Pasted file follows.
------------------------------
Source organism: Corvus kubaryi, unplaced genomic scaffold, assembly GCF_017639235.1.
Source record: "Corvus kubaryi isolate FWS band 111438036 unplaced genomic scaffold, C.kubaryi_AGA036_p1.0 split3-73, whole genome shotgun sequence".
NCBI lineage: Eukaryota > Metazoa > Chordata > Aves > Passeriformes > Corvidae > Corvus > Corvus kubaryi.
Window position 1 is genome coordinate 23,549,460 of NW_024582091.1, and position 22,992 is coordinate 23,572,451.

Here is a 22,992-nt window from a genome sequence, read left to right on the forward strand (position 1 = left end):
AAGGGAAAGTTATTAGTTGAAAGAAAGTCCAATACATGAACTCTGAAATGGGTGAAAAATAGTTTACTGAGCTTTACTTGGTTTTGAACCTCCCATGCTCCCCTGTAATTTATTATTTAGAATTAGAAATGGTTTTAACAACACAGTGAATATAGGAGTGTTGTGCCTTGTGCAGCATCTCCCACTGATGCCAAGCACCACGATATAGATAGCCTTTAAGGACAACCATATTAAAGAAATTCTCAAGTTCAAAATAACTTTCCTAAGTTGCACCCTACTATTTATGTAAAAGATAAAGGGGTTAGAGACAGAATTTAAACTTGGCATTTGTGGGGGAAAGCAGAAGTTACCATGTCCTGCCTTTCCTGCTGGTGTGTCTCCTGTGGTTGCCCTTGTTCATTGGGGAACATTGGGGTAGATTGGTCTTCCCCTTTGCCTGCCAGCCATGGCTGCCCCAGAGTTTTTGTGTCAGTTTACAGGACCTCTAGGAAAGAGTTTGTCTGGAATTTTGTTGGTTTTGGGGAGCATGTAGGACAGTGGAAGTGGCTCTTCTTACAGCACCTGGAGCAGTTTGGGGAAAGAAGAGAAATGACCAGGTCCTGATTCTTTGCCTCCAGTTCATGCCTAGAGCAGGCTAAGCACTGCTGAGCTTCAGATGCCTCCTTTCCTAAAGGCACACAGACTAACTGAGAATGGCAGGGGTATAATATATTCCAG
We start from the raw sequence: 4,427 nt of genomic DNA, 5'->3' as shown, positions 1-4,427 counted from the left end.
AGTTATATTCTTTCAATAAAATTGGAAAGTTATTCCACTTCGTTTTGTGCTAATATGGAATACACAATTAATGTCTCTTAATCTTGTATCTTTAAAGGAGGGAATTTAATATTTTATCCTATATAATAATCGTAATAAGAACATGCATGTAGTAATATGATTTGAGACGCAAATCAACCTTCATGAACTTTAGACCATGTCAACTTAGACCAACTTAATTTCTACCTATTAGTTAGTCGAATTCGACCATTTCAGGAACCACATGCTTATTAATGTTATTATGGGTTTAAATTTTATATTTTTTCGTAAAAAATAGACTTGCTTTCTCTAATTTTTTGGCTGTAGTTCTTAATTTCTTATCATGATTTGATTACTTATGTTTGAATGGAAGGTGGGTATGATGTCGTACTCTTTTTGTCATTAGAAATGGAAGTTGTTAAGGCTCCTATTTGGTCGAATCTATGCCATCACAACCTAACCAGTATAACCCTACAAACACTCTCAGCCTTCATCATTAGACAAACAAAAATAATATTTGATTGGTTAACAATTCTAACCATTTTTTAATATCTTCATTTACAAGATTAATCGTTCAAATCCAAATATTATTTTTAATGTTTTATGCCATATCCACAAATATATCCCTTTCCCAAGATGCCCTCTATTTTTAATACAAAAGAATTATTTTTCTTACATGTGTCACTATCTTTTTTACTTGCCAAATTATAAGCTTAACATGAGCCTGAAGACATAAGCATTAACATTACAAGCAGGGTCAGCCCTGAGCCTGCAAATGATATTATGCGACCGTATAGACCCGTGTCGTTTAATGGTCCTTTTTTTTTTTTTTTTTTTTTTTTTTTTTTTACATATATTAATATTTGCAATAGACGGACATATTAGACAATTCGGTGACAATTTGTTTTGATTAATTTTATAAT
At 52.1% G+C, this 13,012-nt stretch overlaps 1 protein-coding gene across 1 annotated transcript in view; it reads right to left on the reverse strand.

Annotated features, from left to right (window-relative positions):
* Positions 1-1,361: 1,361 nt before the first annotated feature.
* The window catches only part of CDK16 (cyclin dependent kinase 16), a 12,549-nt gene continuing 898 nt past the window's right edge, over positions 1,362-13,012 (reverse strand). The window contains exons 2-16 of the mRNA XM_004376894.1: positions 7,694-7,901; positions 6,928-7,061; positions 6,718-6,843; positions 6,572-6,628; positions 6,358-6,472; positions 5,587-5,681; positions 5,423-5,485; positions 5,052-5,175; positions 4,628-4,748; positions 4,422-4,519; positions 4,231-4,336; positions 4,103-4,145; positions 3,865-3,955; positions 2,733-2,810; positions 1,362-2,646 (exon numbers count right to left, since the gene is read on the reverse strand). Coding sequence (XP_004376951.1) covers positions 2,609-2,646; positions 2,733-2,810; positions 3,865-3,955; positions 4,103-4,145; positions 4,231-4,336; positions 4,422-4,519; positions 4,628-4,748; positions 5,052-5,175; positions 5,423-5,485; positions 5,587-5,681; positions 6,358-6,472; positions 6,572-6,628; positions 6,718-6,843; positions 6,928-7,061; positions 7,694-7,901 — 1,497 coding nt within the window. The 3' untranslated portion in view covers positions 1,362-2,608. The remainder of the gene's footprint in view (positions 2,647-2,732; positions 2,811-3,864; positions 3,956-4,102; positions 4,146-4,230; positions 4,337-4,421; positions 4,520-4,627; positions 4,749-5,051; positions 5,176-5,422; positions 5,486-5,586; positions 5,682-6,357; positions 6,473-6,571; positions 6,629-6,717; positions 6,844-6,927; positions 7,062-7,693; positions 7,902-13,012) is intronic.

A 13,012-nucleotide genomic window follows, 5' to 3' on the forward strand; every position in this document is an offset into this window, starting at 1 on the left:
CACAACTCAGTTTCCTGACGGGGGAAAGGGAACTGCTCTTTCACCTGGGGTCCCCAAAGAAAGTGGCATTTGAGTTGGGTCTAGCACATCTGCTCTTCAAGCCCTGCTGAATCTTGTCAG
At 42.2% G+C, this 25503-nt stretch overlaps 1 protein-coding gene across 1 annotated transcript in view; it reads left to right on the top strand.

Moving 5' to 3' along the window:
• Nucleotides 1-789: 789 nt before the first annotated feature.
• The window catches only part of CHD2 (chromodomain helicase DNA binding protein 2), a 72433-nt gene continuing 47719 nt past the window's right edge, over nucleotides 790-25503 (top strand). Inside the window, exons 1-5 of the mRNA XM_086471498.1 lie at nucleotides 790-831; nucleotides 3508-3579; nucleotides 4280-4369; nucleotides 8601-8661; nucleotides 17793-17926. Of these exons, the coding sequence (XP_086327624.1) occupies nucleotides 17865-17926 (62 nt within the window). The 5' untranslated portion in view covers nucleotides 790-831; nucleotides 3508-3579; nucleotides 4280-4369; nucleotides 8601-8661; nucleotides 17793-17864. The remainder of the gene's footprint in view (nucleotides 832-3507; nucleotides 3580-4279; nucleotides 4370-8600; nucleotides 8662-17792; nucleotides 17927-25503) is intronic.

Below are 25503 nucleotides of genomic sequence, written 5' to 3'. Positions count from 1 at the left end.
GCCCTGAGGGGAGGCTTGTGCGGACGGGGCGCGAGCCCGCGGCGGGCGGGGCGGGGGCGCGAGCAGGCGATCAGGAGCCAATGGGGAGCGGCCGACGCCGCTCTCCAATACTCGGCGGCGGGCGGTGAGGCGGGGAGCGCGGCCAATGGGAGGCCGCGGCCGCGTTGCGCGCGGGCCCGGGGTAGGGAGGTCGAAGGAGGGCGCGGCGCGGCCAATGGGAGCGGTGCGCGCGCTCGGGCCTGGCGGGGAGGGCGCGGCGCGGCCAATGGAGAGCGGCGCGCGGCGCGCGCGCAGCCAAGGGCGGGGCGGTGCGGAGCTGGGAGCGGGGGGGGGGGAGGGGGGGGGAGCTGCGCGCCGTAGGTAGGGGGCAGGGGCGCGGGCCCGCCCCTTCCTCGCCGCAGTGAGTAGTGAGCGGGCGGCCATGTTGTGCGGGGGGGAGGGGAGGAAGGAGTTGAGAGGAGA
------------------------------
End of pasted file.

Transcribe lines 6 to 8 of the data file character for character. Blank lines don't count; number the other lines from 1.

AAGGGAAAGTTATTAGTTGAAAGAAAGTCCAATACATGAACTCTGAAATGGGTGAAAAATAGTTTACTGAGCTTTACTTGGTTTTGAACCTCCCATGCTCCCCTGTAATTTATTATTTAGAATTAGAAATGGTTTTAACAACACAGTGAATATAGGAGTGTTGTGCCTTGTGCAGCATCTCCCACTGATGCCAAGCACCACGATATAGATAGCCTTTAAGGACAACCATATTAAAGAAATTCTCAAGTTCAAAATAACTTTCCTAAGTTGCACCCTACTATTTATGTAAAAGATAAAGGGGTTAGAGACAGAATTTAAACTTGGCATTTGTGGGGGAAAGCAGAAGTTACCATGTCCTGCCTTTCCTGCTGGTGTGTCTCCTGTGGTTGCCCTTGTTCATTGGGGAACATTGGGGTAGATTGGTCTTCCCCTTTGCCTGCCAGCCATGGCTGCCCCAGAGTTTTTGTGTCAGTTTACAGGACCTCTAGGAAAGAGTTTGTCTGGAATTTTGTTGGTTTTGGGGAGCATGTAGGACAGTGGAAGTGGCTCTTCTTACAGCACCTGGAGCAGTTTGGGGAAAGAAGAGAAATGACCAGGTCCTGATTCTTTGCCTCCAGTTCATGCCTAGAGCAGGCTAAGCACTGCTGAGCTTCAGATGCCTCCTTTCCTAAAGGCACACAGACTAACTGAGAATGGCAGGGGTATAATATATTCCAG
We start from the raw sequence: 4,427 nt of genomic DNA, 5'->3' as shown, positions 1-4,427 counted from the left end.
AGTTATATTCTTTCAATAAAATTGGAAAGTTATTCCACTTCGTTTTGTGCTAATATGGAATACACAATTAATGTCTCTTAATCTTGTATCTTTAAAGGAGGGAATTTAATATTTTATCCTATATAATAATCGTAATAAGAACATGCATGTAGTAATATGATTTGAGACGCAAATCAACCTTCATGAACTTTAGACCATGTCAACTTAGACCAACTTAATTTCTACCTATTAGTTAGTCGAATTCGACCATTTCAGGAACCACATGCTTATTAATGTTATTATGGGTTTAAATTTTATATTTTTTCGTAAAAAATAGACTTGCTTTCTCTAATTTTTTGGCTGTAGTTCTTAATTTCTTATCATGATTTGATTACTTATGTTTGAATGGAAGGTGGGTATGATGTCGTACTCTTTTTGTCATTAGAAATGGAAGTTGTTAAGGCTCCTATTTGGTCGAATCTATGCCATCACAACCTAACCAGTATAACCCTACAAACACTCTCAGCCTTCATCATTAGACAAACAAAAATAATATTTGATTGGTTAACAATTCTAACCATTTTTTAATATCTTCATTTACAAGATTAATCGTTCAAATCCAAATATTATTTTTAATGTTTTATGCCATATCCACAAATATATCCCTTTCCCAAGATGCCCTCTATTTTTAATACAAAAGAATTATTTTTCTTACATGTGTCACTATCTTTTTTACTTGCCAAATTATAAGCTTAACATGAGCCTGAAGACATAAGCATTAACATTACAAGCAGGGTCAGCCCTGAGCCTGCAAATGATATTATGCGACCGTATAGACCCGTGTCGTTTAATGGTCCTTTTTTTTTTTTTTTTTTTTTTTTTTTTTTTACATATATTAATATTTGCAATAGACGGACATATTAGACAATTCGGTGACAATTTGTTTTGATTAATTTTATAAT